My overheads are usually in a modified Glyn Johns arrangement. Room mics are a stereo spaced pair, and out front and above the kit if I have a nice sounding large room, although sometimes I'll go with a Blumlein pair directly behind and just above the drummer's head, facing forward towards the center of the kit.
    1 overhead above the snare and the other equidistant but placed just over the floor tom pointed at the snare?

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  • Phil O'Keefe
    replied
    Originally posted by Zooey View Post
    I put up a hi hat mic for the drummer's sake, but don't often use it.
    I'd rather have it and not need it than need it and not have it, so I'll usually put one up... but I often don't need it.

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  • Phil O'Keefe
    replied
    I'll do player's perspective or audience perspective - whichever one the producer wants. If it's up to me, I usually go with something very similar to what Anton described. I will usually measure distance from the center of the snare and the kick beater when placing my overheads to insure both are in the center of the stereo soundfield, and then pan the close mics to work with that.

    My overheads are usually in a modified Glyn Johns arrangement. Room mics are a stereo spaced pair, and out front and above the kit if I have a nice sounding large room, although sometimes I'll go with a Blumlein pair directly behind and just above the drummer's head, facing forward towards the center of the kit.

    Leave a comment:


  • Zooey
    replied
    I put up a hi hat mic for the drummer's sake, but don't often use it. I pan the overheads from the player's perspective. I mean, you wouldn't put the low notes of a piano on the right, would you?

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  • Red Ant
    replied
    Originally posted by redEL34 View Post
    Drummers are the first to be replaced with software. They`ve pretty much perfected that anglothri.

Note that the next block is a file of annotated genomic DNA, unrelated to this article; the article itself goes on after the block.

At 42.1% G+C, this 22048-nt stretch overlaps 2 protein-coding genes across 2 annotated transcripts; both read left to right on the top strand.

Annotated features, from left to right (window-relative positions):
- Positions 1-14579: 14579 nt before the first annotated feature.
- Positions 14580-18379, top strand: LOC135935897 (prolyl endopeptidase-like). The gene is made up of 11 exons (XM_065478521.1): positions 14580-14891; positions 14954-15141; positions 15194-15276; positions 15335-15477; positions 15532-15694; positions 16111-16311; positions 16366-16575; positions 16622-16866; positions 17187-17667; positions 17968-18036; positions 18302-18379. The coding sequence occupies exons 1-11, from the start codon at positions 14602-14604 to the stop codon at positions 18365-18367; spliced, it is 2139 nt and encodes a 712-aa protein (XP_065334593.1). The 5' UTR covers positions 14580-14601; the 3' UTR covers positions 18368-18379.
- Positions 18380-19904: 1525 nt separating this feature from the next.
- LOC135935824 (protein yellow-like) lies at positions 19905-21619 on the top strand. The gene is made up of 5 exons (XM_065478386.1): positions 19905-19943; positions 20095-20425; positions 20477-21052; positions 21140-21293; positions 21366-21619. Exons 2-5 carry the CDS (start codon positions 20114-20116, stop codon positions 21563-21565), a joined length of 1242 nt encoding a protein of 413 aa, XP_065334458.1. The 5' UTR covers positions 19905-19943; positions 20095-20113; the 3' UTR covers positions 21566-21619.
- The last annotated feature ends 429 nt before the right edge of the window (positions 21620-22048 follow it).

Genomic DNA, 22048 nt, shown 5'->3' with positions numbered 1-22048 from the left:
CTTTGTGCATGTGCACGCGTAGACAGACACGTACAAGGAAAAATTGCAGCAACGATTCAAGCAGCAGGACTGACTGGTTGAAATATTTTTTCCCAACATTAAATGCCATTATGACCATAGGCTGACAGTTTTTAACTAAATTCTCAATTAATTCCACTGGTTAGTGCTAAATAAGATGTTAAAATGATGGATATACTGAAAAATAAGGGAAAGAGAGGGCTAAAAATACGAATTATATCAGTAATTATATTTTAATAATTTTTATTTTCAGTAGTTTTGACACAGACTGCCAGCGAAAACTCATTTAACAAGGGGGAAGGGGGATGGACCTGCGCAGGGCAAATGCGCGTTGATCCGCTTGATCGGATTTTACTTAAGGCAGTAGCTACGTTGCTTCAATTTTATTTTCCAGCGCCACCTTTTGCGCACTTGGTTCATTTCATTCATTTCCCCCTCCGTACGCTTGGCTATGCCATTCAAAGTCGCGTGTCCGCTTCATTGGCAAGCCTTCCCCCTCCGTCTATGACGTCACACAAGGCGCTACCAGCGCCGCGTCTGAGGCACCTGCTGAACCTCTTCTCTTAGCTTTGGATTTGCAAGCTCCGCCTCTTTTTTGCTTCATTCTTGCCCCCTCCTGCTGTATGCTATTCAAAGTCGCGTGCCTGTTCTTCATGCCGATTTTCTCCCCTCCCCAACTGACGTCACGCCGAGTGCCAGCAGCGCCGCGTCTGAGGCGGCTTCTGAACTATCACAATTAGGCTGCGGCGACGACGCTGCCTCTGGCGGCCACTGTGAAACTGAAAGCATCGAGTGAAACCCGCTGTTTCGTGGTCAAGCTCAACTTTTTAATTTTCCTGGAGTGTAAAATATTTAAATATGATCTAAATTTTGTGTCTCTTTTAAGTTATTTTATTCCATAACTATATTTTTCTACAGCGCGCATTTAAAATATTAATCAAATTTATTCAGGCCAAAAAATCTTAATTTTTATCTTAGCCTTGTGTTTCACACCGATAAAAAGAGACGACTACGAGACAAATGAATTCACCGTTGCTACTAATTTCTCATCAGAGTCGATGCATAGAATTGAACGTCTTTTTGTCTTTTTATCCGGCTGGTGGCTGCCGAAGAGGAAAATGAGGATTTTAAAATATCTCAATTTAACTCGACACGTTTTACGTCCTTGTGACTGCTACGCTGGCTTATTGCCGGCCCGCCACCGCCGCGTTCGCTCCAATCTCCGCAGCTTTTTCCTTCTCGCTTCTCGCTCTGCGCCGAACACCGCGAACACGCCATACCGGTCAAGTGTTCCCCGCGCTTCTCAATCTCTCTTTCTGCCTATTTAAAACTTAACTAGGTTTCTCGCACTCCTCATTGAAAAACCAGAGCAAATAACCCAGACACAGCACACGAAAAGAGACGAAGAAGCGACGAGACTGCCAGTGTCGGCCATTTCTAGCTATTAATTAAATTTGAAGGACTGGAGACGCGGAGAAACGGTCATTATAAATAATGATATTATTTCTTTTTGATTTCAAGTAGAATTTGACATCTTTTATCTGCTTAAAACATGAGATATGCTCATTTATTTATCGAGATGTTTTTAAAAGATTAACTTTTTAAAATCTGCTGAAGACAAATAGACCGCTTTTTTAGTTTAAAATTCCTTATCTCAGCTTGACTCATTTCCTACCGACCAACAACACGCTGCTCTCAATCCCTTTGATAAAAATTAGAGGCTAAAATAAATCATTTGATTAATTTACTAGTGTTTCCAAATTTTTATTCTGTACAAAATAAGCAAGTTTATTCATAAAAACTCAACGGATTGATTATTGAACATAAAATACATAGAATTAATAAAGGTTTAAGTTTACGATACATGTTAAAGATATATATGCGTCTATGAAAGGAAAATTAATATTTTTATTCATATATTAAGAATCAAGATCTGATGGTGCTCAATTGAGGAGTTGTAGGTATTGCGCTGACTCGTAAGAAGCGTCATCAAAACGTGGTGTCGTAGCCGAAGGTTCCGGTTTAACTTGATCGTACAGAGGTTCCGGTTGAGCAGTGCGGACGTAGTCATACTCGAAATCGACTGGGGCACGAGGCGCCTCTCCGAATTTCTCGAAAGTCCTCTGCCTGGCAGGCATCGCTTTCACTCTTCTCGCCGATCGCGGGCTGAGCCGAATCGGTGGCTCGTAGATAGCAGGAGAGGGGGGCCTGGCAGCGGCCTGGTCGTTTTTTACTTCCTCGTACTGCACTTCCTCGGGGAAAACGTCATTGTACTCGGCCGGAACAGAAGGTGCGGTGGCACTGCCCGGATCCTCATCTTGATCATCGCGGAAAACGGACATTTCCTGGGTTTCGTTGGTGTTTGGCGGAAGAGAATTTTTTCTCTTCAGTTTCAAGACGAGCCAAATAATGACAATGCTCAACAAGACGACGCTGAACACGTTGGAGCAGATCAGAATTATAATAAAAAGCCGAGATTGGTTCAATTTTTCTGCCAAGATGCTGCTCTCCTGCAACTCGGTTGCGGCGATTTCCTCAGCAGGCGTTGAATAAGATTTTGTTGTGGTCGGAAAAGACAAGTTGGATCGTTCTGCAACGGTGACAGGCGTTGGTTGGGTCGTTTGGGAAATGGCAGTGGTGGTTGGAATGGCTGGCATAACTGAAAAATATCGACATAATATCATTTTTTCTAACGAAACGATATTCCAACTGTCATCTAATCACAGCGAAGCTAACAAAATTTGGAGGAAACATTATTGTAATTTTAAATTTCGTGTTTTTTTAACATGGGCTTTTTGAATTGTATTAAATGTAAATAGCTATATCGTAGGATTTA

Been said since the early 80s... and yet there is still an abundance of drummers

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  • redEL34
    replied
    Drummers are the first to be replaced with software. They`ve pretty much perfected that anglothrim. Coming for guitar players next. I`ve seen them but haven`t tried them. Perfection for that is still several years down. Too many options to program.

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  • Zipperhead
    replied
    As a bass player it took me some time to understand that a drum kit is one instrument, not a bunch of separate instruments. Bonham educated me. Start with a mono overhead. If you have a second mic put it on the kick. If you have a third put it on the snare. And so on. When I record drums these days I put stupid amounts of mics up. I love a ribbon in the center. PZMs on the wall depending on the room. And then I simplify.

    When I mix all these tracks I start with overheads mixed to mono. I bring in kick and snare for clarity and any possible isolated effects. Depending on the track I might edit the tom tracks to cut out everything except where they hit. I used to do this with tape, including putting the reel on backwards to get a tight in. Hate analog gates!